RECENTLY I listened intently to a worried couple whose child, in a candidate class, wants to have his work printed in large font to enable him read with ease. For a child struggling with reading, accuracy and speed, the chances of grasping examination que
and Mathias Safari
RECENTLY I listened intently to a worried couple whose child, in a candidate class, wants to have his work printed in large font to enable him read with ease. For a child struggling with reading, accuracy and speed, the chances of grasping examination questions are low.
Fortunately, some children with disabilities can be allowed examination concessions (special exam session) by the Uganda National Examinations Board (UNEB).
The concessions normally include, among others, additional time and reading of questions to the candidate so that he or she can clearly interpret them.
This is, however, possible in evidently severe cases where the child will not be able to cope with the general setting of the exam. Once parents or guardians present genuine reports from medical doctors, psychologists and teachers, the examining body can approve such requests.
â€œYour child with a disability can be assisted, depending on his or her specific need,â€ says Edna Nibiyizi, an officer at UNEBâ€™s Special Needs Education desk.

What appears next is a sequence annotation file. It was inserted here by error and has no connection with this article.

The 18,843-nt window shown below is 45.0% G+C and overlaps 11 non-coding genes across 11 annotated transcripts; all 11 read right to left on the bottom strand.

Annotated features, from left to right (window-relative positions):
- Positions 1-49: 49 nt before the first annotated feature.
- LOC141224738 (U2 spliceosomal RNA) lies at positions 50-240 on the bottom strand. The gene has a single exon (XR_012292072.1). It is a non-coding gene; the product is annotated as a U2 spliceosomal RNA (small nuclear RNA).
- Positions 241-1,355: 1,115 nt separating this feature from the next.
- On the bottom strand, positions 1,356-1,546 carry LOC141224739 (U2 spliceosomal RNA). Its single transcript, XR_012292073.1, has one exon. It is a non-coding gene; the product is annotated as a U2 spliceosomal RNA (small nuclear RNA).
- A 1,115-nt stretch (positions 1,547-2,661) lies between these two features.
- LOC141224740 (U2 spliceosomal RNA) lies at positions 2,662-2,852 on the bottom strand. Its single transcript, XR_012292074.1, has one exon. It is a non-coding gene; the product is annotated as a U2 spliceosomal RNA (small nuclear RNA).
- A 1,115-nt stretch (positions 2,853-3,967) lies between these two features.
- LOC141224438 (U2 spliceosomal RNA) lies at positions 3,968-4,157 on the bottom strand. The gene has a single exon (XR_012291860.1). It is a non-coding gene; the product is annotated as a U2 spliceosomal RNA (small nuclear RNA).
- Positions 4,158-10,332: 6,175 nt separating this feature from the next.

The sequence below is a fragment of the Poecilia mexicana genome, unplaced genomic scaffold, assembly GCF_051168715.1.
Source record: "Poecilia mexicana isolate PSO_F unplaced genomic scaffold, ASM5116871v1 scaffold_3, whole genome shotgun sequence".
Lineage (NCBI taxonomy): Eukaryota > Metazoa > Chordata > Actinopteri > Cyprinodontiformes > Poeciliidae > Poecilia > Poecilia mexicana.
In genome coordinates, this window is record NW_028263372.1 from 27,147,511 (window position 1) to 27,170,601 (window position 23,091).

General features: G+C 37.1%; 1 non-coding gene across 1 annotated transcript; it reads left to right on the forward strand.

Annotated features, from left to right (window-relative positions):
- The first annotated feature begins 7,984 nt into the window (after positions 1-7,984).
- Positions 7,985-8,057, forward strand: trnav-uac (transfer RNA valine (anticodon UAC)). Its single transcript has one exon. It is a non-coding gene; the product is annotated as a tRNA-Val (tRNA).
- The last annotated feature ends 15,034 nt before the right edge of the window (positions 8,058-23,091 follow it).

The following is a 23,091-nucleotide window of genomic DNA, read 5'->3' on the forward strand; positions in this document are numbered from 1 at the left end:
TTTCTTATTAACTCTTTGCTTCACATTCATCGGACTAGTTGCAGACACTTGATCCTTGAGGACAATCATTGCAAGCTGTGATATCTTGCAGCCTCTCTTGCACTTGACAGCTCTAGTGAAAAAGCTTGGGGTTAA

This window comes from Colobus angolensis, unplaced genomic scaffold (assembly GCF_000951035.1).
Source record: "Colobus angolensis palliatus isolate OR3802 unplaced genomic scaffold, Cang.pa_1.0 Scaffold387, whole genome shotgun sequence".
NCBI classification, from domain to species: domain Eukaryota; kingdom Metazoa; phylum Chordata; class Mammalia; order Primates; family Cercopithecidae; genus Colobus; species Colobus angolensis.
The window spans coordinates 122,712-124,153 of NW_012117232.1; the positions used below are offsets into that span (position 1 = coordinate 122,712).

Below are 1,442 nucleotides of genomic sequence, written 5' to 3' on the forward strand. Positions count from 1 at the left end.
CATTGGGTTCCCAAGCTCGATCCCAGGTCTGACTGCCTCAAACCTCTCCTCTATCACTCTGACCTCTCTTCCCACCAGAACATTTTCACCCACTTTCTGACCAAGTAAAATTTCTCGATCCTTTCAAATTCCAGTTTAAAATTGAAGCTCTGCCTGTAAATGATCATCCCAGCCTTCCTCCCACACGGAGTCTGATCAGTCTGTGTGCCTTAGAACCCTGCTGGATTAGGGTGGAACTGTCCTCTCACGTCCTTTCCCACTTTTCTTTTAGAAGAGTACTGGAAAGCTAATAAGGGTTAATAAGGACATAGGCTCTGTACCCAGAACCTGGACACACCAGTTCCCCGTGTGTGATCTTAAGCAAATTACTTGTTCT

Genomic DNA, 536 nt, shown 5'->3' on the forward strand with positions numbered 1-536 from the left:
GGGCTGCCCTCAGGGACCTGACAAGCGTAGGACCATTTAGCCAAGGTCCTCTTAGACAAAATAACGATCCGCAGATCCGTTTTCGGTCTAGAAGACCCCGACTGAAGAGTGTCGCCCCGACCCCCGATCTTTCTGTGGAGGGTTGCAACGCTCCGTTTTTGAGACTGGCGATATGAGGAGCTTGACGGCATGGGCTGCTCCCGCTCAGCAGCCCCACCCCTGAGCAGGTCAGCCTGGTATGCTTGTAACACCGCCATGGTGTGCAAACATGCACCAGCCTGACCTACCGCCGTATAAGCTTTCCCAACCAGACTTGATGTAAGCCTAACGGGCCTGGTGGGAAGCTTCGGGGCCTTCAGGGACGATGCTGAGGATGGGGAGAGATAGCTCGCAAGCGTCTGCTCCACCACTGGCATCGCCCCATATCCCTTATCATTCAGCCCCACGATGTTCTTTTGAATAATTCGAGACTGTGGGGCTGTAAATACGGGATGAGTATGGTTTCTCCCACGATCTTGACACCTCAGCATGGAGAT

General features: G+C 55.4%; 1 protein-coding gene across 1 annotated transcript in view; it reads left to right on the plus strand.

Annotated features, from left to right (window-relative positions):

â€œWe team up with candidates who have disabilities such as blindness, mental retardation and physical impairment in primary and secondary schools. But the problem is that a good number of them are never registered,â€ Nibiyizi says.
Requests for special arrangement and considerations should be submitted and supported by the head of the examination centre. Below are tips on how to make such an appeal:
After submitting the application, UNEB will forward the case to the Kyambogo-based Special Needs desk for further management. Later, a specialist will be sent to the childâ€™s school to confirm his disability.
This will be followed by preparation of the material needed, for instance, the braille for the deaf, sign interpreter for the deaf, etc.
Those with concessions are given extra time, ranging from 30 minutes to an hour.
However, not all candidates with special needs qualify for the concessions. It is only those who pass UNEBâ€™s ratings. This, however, should not discourage concerned parents from seeking help.
In case of emergencies, for instance, when a student gets an accident and loses an arm towards the examination period, the board will send someone to write for him, or better still, a cassette player could be used to record what the student would have submitted.
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Some children need special care during exams